Viewpoint: Building Safety Fund — full of good intentions, but …

Residential & Student | Martin Hunt | 17 November 2020

It’s the call every consultant wants (particularly in these times) — to be told that the circa £2m project is now to progress, after months of largely unpaid assistance and guidance.

“What’s the downside?” I hear you ask. Tendered costs are needed by the 31 December 2020 (its currently the second week of November), according to the requirements of the Building Safety Fund (BSF) for remediation of unsafe non-ACM cladding.

And to make the situation worse, the call I received just a few days ago, is not a clear instruction to proceed, as the client still does not have the funds to pay the fees for consultants to carry out the necessary design and tender process.

The BSF process

Whilst the BSF has a mechanism in place to release 10% of the grant up front to cover this very situation, this is only released after completion of the Legal Eligibility stage of the BSF funding process – the First Stage.

However, it has taken five months, from registering the property on 1st June when the application process opened, until the 4th November, for our client to be notified that they had moved from the Registration and Technical Eligibility Stage to actually being eligible for grant funding.

As the BSF grant funding diagram shows below, the client still can’t actually formally instruct consultants as they have not completed the First Stage, to allow the ‘pre tender support’ (PTS) to be released.

The reality

However, in the real world, our client has an ‘unsafe’ building in terms of the fire resistance of the cladding. Residents can’t sell their flats and have the associated stress and worry that has been rightly reported on the news recently.

Yet still nothing can be done because the BSF is, in this instance, not delivering funds to allow the remediation process to commence, and is maintaining that the (frankly arbitrary) deadlines set back in the Spring, must be adhered to.

It is just not possible to get credible and sensible costs for a fully considered project of this nature within such a hugely restrictive timescale of the 31st December.

And let’s not forget, England is in its second coronavirus lockdown and we have the Christmas construction shutdown, and general uncertainly as to what else may follow in December.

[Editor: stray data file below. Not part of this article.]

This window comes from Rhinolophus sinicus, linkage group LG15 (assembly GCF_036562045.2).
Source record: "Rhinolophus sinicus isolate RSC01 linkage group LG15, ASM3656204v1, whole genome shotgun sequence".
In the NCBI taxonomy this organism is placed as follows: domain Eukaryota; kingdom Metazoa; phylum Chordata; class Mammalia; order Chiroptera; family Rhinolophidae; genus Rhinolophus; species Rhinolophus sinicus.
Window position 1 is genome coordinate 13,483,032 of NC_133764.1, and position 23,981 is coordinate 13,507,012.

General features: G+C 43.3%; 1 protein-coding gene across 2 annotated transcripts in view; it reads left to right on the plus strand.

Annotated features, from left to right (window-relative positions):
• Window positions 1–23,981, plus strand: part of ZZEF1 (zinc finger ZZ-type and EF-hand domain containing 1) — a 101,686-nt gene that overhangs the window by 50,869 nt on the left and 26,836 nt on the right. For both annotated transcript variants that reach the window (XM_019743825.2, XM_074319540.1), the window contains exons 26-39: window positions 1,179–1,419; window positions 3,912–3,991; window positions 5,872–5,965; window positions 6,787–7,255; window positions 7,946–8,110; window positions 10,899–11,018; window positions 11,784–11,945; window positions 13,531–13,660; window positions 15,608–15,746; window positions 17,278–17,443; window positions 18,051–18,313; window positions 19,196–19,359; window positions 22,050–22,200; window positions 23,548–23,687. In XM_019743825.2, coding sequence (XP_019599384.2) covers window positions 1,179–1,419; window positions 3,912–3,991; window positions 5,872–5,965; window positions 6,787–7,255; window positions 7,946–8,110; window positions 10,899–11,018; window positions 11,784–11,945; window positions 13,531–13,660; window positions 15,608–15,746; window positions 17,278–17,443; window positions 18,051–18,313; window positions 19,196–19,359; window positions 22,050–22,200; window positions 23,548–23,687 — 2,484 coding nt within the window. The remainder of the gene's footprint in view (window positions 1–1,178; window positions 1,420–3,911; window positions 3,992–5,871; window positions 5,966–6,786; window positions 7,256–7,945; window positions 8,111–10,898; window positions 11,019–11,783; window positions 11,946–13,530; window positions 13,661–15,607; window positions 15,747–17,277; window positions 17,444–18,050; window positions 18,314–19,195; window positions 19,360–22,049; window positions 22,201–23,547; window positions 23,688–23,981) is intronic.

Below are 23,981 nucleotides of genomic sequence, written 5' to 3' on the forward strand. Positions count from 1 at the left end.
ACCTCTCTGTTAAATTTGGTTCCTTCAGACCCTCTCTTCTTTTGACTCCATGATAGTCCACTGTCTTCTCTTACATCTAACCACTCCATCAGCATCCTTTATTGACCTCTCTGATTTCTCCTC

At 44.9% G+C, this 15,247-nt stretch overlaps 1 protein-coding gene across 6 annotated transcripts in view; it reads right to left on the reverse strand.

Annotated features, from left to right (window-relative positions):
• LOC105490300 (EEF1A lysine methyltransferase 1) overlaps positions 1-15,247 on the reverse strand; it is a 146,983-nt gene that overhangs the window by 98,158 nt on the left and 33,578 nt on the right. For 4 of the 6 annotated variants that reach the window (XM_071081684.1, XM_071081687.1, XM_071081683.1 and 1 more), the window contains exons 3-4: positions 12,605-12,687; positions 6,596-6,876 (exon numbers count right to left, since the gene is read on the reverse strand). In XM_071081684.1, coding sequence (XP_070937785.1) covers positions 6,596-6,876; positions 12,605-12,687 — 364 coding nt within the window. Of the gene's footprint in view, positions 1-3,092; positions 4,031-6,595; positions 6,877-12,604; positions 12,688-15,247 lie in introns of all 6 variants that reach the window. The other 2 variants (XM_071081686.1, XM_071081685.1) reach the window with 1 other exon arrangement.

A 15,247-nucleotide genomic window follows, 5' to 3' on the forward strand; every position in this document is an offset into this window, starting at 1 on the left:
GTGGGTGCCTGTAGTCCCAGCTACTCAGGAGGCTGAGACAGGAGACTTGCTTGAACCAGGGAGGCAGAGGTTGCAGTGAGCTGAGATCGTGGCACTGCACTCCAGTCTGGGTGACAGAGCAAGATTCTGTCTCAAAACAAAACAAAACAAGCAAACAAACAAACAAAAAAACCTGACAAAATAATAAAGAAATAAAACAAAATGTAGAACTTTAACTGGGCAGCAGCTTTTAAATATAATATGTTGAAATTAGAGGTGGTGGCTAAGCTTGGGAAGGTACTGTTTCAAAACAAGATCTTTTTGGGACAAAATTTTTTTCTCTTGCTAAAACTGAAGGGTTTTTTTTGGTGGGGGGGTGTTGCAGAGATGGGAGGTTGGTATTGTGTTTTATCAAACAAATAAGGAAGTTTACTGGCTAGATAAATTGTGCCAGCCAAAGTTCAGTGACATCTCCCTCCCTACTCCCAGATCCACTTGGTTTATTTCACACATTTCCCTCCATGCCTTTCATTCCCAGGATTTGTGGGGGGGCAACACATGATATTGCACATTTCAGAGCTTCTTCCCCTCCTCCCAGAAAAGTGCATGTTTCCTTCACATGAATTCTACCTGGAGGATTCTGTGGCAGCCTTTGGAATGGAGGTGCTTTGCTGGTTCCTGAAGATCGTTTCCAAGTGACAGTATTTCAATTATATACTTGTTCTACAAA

What the numbers reveal

The current statistics from the Ministry of Housing, Communities & Local Government (MHCLG) for the BSF indicates that the above situation is probably not an isolated one, and in fact, may be doing better than many who have applied.

As of 25 September 2020 only 65 applications had progressed for funding, with 73 having been declined (or withdrawn) out of the following numbers:

  • 2,784 applications by the July deadline
  • 1,709 lacked information to be assessed
  • 628 provided some information to be assessed
  • 447 provided suitable information to be assessed

The available data on the MHCLG website does not indicate that any properties have actually yet received funding, although as you can see, it’s six weeks out of date.

What needs to happen

Given the seriousness of the problem and huge public interest and pressure, I can’t honestly imagine any applicant getting through the arduous process of the First Stage and then saying “oh jolly good, let’s just wait a few months before we progress matters …”

So given the time it has taken for the BSF to process applications, I would implore the MHCLG to do the right thing and change the timescale rules so that applicants have, I would suggest, six months to complete the Second Stage.

The current deadline has totally missed the point that the fund was set up to ensure that individual owners/residents of flats did not have to find thousands of pounds to remediate unsafe flammable external walls.

It’s a fund of last resort, and therefore by definition the eligible applicants are unlikely to have had funds to instruct consultants to progress necessary further investigations, design and tender without having the BSF advance funding. That is unless the block is fortunate enough to have amongst its residents a suitably experienced façade engineer, fire engineer, cost consultant, project manager, principal designer, architect, structural engineer, energy consultant and main contractor!

So please MHCLG, don’t compound what is already a terrible situation by making a difficult job even more challenging.

That said, as the rules stand, we have no alternative. And with many late nights for my project delivery colleagues, we will do our damnedest to structure the necessary tender documents and tender procurement to fit as-closely-as-possible within these maddening rules and unrealistic deadlines.

Martin Hunt

Martin Hunt

+44 (0) 7974 186 368

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